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Healthcare professional licensure requirements modified to respond to COVID-19 pandemic

published in McAfee & Taft LINC | April 16, 2020

In response to the national emergency caused by the COVID-19 pandemic, government agencies are quickly modifying the licensure requirements for physicians and other healthcare professionals.

On a national level, the Centers for Medicare & Medicaid Services (CMS) temporarily waived the requirement that out-of-state practitioners be licensed in the state where they are providing services if they are licensed in another state. Specifically, CMS will waive the licensing requirements when a practitioner:

  • Is enrolled in the Medicare program;
  • Possesses a valid license to practice in the state that relates to the practitioner’s Medicare enrollment;
  • Is furnishing services, whether in person or via telemedicine, in a state in which the emergency is occurring to provide relief efforts; and
  • Is not affirmatively excluded from practice in the state.

A physician may contact the provider enrollment hotline for the Medicare Administrative Contractor for the geographic area to seek the CMS waiver of licensure requirements.

Many state medical boards, including Oklahoma, have also modified their licensure requirements to allow out-of-state physicians to provide medical services during the COVID-19 health emergency.

Pursuant to Amended Executive Order 2020-7, the Oklahoma Medical Board of Licensure and Supervision created an online application for temporary licensure for eligible providers, which include Medical Doctors, Physician Assistants, Anesthesiologist Assistants, Physical Therapists, and Occupational Therapists. To be eligible, the provider must hold a license issued by any of the 50 states, the District of Columbia, or other U.S. territories, and the license must be in good standing.  In Oklahoma, the temporary license will last 90 days from the issue date or 14 days following the termination of Executive Order 2020-07.  The Medical Board has expedited this process for temporary licensure by aiming to review and approve temporary licenses for applicants in good standing within 24 hours. From March 20 to April 16, the Medical Board issued 168 temporary licenses to applicants.  Additionally, the Oklahoma State Board of Osteopathic Examiners and the Oklahoma Board of Nursing have created similar emergency temporary license applications for osteopathic physicians and nurses.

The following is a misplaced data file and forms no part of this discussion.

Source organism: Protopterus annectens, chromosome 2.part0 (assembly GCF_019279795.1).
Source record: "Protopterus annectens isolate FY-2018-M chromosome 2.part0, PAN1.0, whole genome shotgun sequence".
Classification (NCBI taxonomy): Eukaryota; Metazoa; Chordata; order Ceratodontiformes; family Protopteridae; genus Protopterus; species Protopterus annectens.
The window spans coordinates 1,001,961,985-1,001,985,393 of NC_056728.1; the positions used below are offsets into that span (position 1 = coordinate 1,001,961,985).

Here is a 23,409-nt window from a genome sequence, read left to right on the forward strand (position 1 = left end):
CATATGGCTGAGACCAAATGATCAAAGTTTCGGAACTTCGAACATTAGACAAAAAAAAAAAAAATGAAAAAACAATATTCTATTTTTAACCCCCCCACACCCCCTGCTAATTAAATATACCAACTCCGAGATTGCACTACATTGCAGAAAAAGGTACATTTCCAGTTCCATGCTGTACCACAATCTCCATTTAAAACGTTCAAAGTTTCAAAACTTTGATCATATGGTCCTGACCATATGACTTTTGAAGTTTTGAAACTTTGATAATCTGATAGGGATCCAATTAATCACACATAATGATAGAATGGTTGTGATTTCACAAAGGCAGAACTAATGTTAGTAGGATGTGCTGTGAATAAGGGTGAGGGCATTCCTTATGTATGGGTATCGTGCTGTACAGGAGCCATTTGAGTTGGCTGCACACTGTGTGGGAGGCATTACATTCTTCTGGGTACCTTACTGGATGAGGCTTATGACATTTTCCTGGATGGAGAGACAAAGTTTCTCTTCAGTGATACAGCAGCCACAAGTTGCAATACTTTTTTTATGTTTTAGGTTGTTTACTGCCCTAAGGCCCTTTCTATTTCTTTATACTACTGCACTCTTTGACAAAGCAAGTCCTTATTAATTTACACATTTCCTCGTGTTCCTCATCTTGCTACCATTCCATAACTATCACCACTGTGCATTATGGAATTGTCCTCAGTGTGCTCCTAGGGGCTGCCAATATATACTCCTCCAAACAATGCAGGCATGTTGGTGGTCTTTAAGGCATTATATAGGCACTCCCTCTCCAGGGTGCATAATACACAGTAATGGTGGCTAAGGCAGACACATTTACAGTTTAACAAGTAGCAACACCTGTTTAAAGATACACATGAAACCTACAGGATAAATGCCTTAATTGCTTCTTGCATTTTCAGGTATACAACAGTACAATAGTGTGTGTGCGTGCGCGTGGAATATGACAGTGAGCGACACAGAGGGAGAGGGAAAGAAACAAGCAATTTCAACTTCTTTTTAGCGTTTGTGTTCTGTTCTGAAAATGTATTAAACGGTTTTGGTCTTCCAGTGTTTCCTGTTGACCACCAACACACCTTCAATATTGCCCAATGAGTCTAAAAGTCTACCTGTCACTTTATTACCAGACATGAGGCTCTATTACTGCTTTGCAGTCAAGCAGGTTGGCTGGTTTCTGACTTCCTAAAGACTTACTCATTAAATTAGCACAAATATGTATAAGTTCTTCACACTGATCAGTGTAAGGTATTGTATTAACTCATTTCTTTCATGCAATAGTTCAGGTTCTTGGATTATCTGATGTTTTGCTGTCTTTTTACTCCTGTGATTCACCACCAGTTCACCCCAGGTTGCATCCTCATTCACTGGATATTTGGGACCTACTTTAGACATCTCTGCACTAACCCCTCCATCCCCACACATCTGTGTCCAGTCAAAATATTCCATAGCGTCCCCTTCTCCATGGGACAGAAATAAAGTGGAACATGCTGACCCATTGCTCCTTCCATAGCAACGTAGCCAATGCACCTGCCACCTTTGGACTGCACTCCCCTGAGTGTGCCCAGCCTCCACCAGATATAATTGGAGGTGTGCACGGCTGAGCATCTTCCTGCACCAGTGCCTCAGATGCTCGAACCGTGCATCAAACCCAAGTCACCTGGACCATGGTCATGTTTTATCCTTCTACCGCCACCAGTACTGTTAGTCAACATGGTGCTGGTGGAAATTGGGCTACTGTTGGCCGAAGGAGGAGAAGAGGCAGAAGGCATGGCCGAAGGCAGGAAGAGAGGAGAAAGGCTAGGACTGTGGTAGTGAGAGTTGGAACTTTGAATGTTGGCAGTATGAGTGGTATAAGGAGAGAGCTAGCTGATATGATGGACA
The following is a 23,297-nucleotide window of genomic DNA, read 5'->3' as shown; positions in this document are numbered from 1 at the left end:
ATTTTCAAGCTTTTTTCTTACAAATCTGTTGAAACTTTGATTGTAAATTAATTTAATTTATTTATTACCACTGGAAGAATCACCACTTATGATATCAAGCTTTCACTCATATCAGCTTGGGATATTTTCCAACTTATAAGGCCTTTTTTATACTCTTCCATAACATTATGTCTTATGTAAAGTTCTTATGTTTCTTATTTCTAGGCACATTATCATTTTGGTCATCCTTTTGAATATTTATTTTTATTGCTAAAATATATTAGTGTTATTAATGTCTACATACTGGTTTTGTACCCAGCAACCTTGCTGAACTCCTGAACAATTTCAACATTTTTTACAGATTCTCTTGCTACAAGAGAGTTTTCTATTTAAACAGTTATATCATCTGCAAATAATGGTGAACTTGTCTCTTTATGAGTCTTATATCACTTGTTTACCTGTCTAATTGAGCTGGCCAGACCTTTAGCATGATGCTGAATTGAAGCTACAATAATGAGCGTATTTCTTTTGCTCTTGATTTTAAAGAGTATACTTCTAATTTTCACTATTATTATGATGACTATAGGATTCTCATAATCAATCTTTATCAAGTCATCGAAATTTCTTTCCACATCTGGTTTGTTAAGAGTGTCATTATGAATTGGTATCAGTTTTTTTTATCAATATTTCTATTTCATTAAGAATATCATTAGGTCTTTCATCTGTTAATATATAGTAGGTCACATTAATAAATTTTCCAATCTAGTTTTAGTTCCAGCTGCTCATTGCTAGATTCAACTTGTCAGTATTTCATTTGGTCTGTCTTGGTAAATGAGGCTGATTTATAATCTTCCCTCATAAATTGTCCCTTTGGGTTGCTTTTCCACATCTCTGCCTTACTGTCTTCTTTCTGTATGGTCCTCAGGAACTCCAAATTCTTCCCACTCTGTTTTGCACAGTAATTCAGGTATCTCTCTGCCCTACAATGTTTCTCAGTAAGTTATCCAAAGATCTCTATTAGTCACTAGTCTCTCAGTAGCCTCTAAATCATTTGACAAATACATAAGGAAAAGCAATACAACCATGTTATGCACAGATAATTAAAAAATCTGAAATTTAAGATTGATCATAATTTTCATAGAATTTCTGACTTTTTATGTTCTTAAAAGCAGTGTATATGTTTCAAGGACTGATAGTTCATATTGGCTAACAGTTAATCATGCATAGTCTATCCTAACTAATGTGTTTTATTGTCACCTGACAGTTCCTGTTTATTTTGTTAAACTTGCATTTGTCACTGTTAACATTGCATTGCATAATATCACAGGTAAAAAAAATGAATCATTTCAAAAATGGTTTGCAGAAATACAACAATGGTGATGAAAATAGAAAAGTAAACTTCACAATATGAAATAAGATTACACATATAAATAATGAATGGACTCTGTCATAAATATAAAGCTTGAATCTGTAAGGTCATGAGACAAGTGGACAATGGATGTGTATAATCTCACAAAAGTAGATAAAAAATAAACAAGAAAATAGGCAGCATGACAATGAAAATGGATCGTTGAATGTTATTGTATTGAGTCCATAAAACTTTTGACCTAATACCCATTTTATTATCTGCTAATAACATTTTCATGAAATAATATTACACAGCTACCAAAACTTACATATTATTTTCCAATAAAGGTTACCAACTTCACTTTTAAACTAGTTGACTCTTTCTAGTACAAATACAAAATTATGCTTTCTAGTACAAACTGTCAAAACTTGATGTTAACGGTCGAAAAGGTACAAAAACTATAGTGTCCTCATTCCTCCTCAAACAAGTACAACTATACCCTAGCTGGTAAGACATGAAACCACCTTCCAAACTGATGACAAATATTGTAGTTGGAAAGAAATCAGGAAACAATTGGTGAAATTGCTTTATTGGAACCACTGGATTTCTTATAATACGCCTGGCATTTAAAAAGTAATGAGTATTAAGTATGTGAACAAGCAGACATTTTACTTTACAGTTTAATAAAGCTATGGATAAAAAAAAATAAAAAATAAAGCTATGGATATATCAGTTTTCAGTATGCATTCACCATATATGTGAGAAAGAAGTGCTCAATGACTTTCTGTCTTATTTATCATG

If you have questions about temporary licensure or other healthcare regulatory matters, please don’t hesitate to contact your McAfee & Taft Healthcare attorney.

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